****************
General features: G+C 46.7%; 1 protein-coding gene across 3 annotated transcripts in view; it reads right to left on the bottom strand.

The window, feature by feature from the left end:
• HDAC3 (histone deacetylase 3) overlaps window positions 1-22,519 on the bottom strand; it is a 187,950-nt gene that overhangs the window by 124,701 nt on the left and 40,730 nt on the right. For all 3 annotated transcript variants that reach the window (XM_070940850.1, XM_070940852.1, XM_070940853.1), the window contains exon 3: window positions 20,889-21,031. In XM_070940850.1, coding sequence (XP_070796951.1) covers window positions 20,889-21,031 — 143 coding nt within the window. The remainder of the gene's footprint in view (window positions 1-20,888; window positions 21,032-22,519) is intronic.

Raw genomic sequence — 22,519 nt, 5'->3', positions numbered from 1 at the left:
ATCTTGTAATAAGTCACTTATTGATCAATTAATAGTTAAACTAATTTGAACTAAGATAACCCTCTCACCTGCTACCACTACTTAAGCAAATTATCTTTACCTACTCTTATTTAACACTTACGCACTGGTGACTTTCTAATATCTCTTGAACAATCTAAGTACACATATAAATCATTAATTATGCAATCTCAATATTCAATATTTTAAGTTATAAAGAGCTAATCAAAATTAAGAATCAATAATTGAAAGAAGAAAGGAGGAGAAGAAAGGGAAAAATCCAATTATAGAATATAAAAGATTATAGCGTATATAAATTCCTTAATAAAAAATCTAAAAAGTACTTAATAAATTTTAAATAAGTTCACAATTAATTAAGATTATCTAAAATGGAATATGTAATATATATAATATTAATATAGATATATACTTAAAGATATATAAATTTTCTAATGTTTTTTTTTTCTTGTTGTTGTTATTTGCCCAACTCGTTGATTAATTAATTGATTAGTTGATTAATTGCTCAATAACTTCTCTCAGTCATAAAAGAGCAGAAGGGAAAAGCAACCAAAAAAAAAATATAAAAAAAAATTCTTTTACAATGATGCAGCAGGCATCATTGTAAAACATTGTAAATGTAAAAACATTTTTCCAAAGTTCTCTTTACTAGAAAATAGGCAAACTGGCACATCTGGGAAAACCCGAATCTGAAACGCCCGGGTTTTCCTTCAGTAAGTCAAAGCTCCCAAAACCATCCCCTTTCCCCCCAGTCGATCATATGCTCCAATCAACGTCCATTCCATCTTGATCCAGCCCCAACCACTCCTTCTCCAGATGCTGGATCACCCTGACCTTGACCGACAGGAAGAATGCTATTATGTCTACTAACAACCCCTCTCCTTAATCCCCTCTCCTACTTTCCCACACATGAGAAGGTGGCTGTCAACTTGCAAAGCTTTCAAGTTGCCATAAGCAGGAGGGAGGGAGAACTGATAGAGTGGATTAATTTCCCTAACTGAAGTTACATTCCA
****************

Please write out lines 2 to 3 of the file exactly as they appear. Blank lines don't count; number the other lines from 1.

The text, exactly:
The window, feature by feature from the left end:
• HDAC3 (histone deacetylase 3) overlaps window positions 1-22,519 on the bottom strand; it is a 187,950-nt gene that overhangs the window by 124,701 nt on the left and 40,730 nt on the right. For all 3 annotated transcript variants that reach the window (XM_070940850.1, XM_070940852.1, XM_070940853.1), the window contains exon 3: window positions 20,889-21,031. In XM_070940850.1, coding sequence (XP_070796951.1) covers window positions 20,889-21,031 — 143 coding nt within the window. The remainder of the gene's footprint in view (window positions 1-20,888; window positions 21,032-22,519) is intronic.